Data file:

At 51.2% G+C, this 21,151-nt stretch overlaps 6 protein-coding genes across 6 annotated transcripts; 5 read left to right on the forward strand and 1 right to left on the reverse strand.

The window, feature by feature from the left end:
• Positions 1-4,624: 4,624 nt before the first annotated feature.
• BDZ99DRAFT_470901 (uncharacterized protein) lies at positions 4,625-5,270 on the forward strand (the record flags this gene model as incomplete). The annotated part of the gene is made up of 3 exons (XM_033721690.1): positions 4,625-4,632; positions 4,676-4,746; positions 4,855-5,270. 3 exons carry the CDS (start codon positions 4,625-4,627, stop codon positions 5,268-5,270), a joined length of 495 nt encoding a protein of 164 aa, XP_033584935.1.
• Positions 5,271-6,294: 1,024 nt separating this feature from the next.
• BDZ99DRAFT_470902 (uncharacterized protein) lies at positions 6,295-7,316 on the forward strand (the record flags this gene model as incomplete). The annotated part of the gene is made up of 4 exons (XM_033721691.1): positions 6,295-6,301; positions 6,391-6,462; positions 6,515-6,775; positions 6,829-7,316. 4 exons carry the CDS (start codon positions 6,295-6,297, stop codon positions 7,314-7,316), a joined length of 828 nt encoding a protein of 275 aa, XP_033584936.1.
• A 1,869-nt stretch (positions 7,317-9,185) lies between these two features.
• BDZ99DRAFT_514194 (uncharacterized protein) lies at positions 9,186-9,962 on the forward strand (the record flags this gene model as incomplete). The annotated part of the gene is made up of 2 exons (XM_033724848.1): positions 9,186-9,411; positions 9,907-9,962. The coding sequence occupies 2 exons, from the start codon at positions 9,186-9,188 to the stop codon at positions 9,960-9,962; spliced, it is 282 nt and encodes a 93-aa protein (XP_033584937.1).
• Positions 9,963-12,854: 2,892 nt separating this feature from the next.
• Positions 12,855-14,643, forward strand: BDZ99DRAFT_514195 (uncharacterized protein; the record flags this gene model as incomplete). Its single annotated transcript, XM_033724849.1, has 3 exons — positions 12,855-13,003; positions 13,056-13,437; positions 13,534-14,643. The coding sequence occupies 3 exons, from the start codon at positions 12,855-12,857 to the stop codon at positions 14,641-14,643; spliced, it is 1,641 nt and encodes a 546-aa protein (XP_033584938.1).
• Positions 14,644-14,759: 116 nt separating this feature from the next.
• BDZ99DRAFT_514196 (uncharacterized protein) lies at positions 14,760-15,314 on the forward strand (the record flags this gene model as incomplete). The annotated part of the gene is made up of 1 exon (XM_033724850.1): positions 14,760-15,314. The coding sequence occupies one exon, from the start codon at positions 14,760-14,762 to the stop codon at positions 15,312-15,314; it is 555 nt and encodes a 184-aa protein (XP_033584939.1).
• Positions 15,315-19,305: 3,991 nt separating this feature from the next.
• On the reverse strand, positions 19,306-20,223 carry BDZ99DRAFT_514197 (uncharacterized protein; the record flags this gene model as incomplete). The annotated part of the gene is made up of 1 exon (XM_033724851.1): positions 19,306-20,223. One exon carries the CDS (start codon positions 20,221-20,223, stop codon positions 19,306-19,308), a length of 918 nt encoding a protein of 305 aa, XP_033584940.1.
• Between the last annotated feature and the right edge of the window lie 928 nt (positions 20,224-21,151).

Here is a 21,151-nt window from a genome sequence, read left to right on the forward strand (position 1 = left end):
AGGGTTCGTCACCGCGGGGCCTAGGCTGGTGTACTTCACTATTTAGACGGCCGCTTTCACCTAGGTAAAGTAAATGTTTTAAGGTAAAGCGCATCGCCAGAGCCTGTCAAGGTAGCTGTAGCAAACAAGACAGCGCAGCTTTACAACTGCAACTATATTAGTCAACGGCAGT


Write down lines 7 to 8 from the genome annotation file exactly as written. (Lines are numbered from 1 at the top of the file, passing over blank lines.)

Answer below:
• A 1,869-nt stretch (positions 7,317-9,185) lies between these two features.
• BDZ99DRAFT_514194 (uncharacterized protein) lies at positions 9,186-9,962 on the forward strand (the record flags this gene model as incomplete). The annotated part of the gene is made up of 2 exons (XM_033724848.1): positions 9,186-9,411; positions 9,907-9,962. The coding sequence occupies 2 exons, from the start codon at positions 9,186-9,188 to the stop codon at positions 9,960-9,962; spliced, it is 282 nt and encodes a 93-aa protein (XP_033584937.1).